IRON BELT - You probably lost a dog or cat at some point during your life.
Perhaps you rescued yours.
But chances are you probably never trekked across several feet of snow to do it.
One family did - and it wasn't to find a small pet.
"My grandpa came from Finland in 1888," says Iron Belt farmer Rudy Kangas.
Making my way to the Kangas farm, outside tiny Iron Belt, in Iron County, took plenty of patience.
But for this story with the Kangas family, native Finlanders who have been here for more than a century, it was worth it.
"What are you going to do? I don't know. Can't leave the calf out there," Rudy's nephew Jason told me.
The calf, a rare March birth, came to the family under unique circumstances.
73-year-old Rudy led his four cattle to a trail one night, like he usually does.
"Then in the morning, only three of them came back. Then I called by brother, and my nephew, and said the cow's probably going to have a calf," said Rudy.
That's what cows like to do - get away from other animals when they give birth. Jason spotted the cow first.
"When we came over, I saw it coming across the deep snow in the morning," said Jason.
The cow was much lighter - it had clearly had a calf.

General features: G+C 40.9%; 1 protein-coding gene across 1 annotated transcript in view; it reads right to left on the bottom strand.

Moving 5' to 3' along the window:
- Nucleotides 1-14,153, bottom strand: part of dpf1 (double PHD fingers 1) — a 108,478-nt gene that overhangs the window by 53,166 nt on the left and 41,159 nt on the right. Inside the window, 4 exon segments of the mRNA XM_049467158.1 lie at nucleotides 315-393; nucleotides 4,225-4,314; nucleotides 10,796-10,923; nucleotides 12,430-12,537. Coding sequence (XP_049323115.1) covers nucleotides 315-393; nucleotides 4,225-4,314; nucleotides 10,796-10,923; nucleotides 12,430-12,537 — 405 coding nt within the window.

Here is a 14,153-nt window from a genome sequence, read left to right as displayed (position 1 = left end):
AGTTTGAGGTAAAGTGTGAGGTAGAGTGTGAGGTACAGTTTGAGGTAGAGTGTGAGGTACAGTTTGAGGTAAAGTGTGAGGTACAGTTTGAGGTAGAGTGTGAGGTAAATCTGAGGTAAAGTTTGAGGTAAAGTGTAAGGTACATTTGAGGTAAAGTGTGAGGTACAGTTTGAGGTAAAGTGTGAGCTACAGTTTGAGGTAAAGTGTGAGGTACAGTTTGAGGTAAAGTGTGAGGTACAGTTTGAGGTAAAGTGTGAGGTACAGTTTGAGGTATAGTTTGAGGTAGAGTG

A calf that was nowhere in sight.
"Jason backtracked with the skis into the swamp and found it, and then he skied out with it," Rudy said.
True to good old Finnish heritage, those skis weren't something new from the sporting goods store.
"Made by a couple of old Finlanders that were neighbors of ours that lived a quarter mile away. We have more than one set. They're made from yellow birch. Preferred wood in this part of the area," Jason told me as he showed off the skis.
The family thinks the skis are about 80 years old.
But they worked just fine to rescue the calf.
"I slapped him over the shoulder, and I was just holding it while using one arm to balance myself," Jason remembered.
Now just more than a month old, the 'little calf' is in great shape.
"Oh, beautiful. You see him there. He's all full of his winter fur and everything," Rudy said, motioning.
Maybe in part from being rescued from deep winter in a style that would make the Old Country proud.
RHINELANDER - Hodag Park received a sizable donation Thursday morning. New sand was dropped off to help the Rhinelander Parks Department grow the beach back to its original shape.
There were thousands of pounds of sand dropped off and spread out. There was a high need for this because of all the rain we've had this season.
"It was getting in pretty poor shape and washing out more and more, but this year especially, it just seems like we've lost a lot of sand. So now we're going to shape it up nicely and hopefully it'll last the year," said Rhinelander Parks Director, Jeremy Biolo.
All of that sand was donated and delivered by a company in Rhinelander.
"Musson Brothers, Inc. donated all the sand and they said we could help ourselves to as much as we want, which is unbelievable because this beach really needed some work," said Biolo. "Every little bit like that helps our community out and it improves the community. It's awesome that the Musson Brothers stepped up and would do that for us."
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